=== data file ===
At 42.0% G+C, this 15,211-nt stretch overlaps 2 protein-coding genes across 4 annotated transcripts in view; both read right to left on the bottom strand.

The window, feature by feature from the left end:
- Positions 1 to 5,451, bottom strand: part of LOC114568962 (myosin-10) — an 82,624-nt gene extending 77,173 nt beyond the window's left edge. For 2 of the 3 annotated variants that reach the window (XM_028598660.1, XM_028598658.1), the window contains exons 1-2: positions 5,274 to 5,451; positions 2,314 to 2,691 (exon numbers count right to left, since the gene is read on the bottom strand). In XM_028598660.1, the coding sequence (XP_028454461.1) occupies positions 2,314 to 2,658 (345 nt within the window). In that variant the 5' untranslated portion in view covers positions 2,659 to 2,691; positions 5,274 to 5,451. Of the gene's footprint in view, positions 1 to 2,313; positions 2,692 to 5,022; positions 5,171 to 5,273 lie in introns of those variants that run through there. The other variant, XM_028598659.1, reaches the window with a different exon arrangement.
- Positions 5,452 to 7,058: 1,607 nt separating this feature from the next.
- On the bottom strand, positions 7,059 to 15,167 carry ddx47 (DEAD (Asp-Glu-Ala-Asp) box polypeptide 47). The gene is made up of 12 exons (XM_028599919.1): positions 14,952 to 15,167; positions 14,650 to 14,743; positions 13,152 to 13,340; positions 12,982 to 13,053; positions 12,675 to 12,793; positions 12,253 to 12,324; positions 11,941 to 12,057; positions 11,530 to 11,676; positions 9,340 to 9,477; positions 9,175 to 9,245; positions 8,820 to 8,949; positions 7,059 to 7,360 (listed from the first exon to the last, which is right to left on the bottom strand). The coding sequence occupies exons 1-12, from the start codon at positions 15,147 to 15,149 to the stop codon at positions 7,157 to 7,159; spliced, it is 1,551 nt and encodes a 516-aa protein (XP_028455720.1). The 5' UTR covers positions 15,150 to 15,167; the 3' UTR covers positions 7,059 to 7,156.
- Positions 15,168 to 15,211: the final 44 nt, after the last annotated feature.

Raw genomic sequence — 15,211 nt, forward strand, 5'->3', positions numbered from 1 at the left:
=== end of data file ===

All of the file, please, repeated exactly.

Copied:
At 42.0% G+C, this 15,211-nt stretch overlaps 2 protein-coding genes across 4 annotated transcripts in view; both read right to left on the bottom strand.

The window, feature by feature from the left end:
- Positions 1 to 5,451, bottom strand: part of LOC114568962 (myosin-10) — an 82,624-nt gene extending 77,173 nt beyond the window's left edge. For 2 of the 3 annotated variants that reach the window (XM_028598660.1, XM_028598658.1), the window contains exons 1-2: positions 5,274 to 5,451; positions 2,314 to 2,691 (exon numbers count right to left, since the gene is read on the bottom strand). In XM_028598660.1, the coding sequence (XP_028454461.1) occupies positions 2,314 to 2,658 (345 nt within the window). In that variant the 5' untranslated portion in view covers positions 2,659 to 2,691; positions 5,274 to 5,451. Of the gene's footprint in view, positions 1 to 2,313; positions 2,692 to 5,022; positions 5,171 to 5,273 lie in introns of those variants that run through there. The other variant, XM_028598659.1, reaches the window with a different exon arrangement.
- Positions 5,452 to 7,058: 1,607 nt separating this feature from the next.
- On the bottom strand, positions 7,059 to 15,167 carry ddx47 (DEAD (Asp-Glu-Ala-Asp) box polypeptide 47). The gene is made up of 12 exons (XM_028599919.1): positions 14,952 to 15,167; positions 14,650 to 14,743; positions 13,152 to 13,340; positions 12,982 to 13,053; positions 12,675 to 12,793; positions 12,253 to 12,324; positions 11,941 to 12,057; positions 11,530 to 11,676; positions 9,340 to 9,477; positions 9,175 to 9,245; positions 8,820 to 8,949; positions 7,059 to 7,360 (listed from the first exon to the last, which is right to left on the bottom strand). The coding sequence occupies exons 1-12, from the start codon at positions 15,147 to 15,149 to the stop codon at positions 7,157 to 7,159; spliced, it is 1,551 nt and encodes a 516-aa protein (XP_028455720.1). The 5' UTR covers positions 15,150 to 15,167; the 3' UTR covers positions 7,059 to 7,156.
- Positions 15,168 to 15,211: the final 44 nt, after the last annotated feature.

Raw genomic sequence — 15,211 nt, forward strand, 5'->3', positions numbered from 1 at the left: